We recorded Mini Mental State Examination (MMSE) scores at baseline and follow-up to screen for possible dementia.14,15 We did not exclude subjects based on MMSE but included MMSE as an adjustment variable. We recorded the following vascular risk factors (VRF) during a clinical research facility visit: history of hypertension, hypercholesterolemia, diabetes mellitus, smoking, history of cardiovascular disease, and body mass index. History of cardiovascular disease includes self-reported incidences of coronary heart disease, stroke, peripheral arterial disease, and aortic disease. We also took blood samples and measured blood pressure but did not include these variables (eg, systolic blood pressure and glycated hemoglobin) in the present analysis to maximize the number of subjects with complete data sets and to be consistent with previous work.3 Further, we have previously shown that historical variables, for example, history of hypertension, have greater associations with WMH than measured variables, for example, systolic blood pressure.4
Brain MRI Acquisition
Brain MRI acquisition parameters were described in detail previously.16 Briefly, all subjects had brain MRI on the same 1.5 tesla GE Signa Horizon HDx clinical scanner (General Electric, Milwaukee, WI), maintained on a careful quality assurance programme, at baseline and follow-up. The scanning protocol was the same at baseline and follow-up and acquired T1-, T2-, T2*-, and fluid-attenuated inversion recovery–weighted images.16
WMH Volume and Cortical Thickness Measurement
We measured intracranial volume and whole WMH volume in milliliters using a validated multispectral image processing method that combines T1-, T2-, T2*-, and fluid-attenuated inversion recovery–weighted MRI sequences for segmentation.17–19
We measured cortical thickness using the fully automated Civet image processing pipeline developed at the Montreal Neurological Institute.20,21 Civet measures cortical thickness at 81 924 vertices (the perpendicular distance between GM and WM surfaces) across the cortex.20–23 For clarity, we refer to vertex as the perpendicular distance between GM and WM surfaces, not the cranial vertex.
We manually verified WMH volume masks and cortical thickness maps as per procedures described previously.17–19,22,23 Specifically, we followed STRIVE (Standards for Reporting Vascular Changes on Neuroimaging) guidelines for segmenting WMH, manually removing cortical and subcortical infarcts from WMH masks.19 Finally, the reliability of cortical thickness20–22 and WMH17–19 measurements were tested and reported previously.
All statistical analyses were performed in Matrix Laboratory (MATLAB) R2014a (© 1994–2014 The MathWorks, Inc). We assessed changes in overall mean cortical thickness (mean thickness of the whole cortical mantle), whole brain WMH volume, and continuous variables used in adjustment, for example, body mass index, from 73 years to 76 years using paired t-tests. Log-transforming the positively skewed WMH distributions had little effect on our results, and therefore, we maintained their original scale (proportion of intracranial volume) to simplify interpretation. We assessed changes in binary variables used in adjustment, for example, history of hypertension, using z-tests of proportion.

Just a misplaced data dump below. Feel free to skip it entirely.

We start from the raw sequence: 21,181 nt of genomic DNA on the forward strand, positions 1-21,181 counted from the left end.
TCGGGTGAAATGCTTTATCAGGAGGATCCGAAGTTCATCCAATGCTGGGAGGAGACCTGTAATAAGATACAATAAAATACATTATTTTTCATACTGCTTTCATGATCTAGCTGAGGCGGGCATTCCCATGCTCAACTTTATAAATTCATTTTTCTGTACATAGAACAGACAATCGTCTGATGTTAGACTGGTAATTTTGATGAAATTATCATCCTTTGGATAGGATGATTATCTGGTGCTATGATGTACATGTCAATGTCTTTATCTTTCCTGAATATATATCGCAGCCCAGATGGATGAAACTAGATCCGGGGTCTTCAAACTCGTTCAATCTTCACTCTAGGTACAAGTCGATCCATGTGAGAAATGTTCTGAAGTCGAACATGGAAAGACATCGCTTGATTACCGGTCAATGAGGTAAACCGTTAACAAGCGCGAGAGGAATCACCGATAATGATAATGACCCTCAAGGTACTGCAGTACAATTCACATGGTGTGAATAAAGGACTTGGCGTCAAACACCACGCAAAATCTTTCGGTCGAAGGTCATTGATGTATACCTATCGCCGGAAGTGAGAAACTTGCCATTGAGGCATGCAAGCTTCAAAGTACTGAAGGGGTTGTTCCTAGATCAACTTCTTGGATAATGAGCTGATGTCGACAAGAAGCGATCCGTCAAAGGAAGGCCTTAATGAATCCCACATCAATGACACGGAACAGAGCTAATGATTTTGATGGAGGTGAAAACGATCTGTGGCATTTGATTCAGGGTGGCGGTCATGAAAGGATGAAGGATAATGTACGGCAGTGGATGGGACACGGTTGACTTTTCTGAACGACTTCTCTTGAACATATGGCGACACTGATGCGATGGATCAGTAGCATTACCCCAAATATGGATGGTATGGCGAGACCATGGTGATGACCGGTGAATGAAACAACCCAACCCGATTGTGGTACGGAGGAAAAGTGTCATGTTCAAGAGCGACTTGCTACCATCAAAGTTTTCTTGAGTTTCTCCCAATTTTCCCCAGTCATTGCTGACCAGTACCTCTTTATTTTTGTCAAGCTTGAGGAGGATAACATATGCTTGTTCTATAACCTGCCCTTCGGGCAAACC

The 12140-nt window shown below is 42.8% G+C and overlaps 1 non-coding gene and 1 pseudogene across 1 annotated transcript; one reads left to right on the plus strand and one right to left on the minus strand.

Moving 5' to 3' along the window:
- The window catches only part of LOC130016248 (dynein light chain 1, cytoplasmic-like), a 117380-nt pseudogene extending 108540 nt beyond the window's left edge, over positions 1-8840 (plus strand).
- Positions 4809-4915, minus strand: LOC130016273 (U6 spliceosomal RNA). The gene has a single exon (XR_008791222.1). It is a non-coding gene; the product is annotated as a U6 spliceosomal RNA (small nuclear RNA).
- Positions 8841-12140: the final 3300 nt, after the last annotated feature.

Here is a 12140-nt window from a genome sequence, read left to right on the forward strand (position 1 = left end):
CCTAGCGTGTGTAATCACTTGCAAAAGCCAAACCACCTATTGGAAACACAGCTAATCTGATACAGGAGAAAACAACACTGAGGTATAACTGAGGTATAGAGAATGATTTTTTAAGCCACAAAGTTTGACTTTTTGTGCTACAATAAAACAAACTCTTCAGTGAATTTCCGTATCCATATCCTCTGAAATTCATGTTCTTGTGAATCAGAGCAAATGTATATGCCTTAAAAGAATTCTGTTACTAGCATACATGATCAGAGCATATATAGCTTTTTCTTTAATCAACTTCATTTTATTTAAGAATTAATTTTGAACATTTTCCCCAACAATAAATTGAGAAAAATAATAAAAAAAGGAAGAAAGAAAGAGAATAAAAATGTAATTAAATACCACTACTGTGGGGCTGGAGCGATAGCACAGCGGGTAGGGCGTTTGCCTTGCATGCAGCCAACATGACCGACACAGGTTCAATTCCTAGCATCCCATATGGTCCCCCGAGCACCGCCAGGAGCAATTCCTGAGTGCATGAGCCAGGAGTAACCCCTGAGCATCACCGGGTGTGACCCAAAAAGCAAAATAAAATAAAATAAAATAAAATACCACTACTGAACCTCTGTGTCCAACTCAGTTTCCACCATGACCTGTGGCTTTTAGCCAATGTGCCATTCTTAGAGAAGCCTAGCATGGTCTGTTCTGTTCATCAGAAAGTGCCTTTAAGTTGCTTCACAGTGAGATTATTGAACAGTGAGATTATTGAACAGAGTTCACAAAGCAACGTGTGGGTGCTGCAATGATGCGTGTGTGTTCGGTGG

Cortical vertex-wise regression analyses were performed using the SurfStat MATLAB toolbox (http://www.math.mcgill.ca/keith/surfstat). We tested 5 vertex-wise regression models where (1) cortical thickness at 73 years at each vertex was the dependent variable and WMH volume at 73 years was the independent variable; (2) cortical thickness at 76 years at each vertex was the dependent variable and WMH volume at 76 years was the independent variable; (3) change in cortical thickness at each vertex was the dependent variable and WMH volume at 73 years was the independent variable; (4) cortical thickness at 73 years at each vertex was the dependant variable and change in WMH volume was the independent variable; and (5) change in cortical thickness at each vertex was the dependent variable and change in WMH volume was the independent variable. We defined change in WMH and cortical thickness as individual measurements at 76 years minus measurements at 73 years.
We used false discovery rate to correct for multiple comparisons and calculated Q values, that is, false discovery rate–corrected P values,24 for all vertex-wise regressions thresholded at 0.05. As reported by others,3 all models were controlled for sex, MMSE, age in days, years of education, body mass index, and VRF. Finally, we also included childhood (age 11) intelligence quotient as a controlling variable to test whether any associations between WMH and cortical thickness were because of the influence of premorbid levels of cognitive ability.
Baseline Only and Follow-Up Subject Comparisons
There were no significant differences at baseline (73 years) between subjects who did return for follow-up cortical thickness measurement and subjects who did not return for follow-up (at 76 years) in overall mean cortical thickness (3.11 mm versus 3.10 mm, t=0.75; P=0.46); WMH volume (0.78% intracranial volume versus 0.84% intracranial volume, t=−0.78; P=0.43); history of cardiovascular disease (27.3% versus 26.2%, z=0.29; P=0.39); current smoking (6.5% versus 8.2%, z=−0.76; P=0.22); hypercholesterolemia (40.0% versus 43.1%, z=−0.71; P=0.24); hypertension (46.5% versus 51.8%, z=−1.2; P=0.11); diabetes mellitus (10.1% versus 11.3%, z=−0.43; P=0.33); body mass index (27.8 versus 27.8, t=−0.21; P=0.84); years of education (10.85 years versus 10.89 years, t=−0.448; P= 0.65); nor age 11 intelligence quotient (101.9 versus 100.2, t=1.24; P=0.22). However, subjects who did return had higher MMSE scores at baseline than those who did not return (28.9 versus 28.6, t=2.49; P=0.01).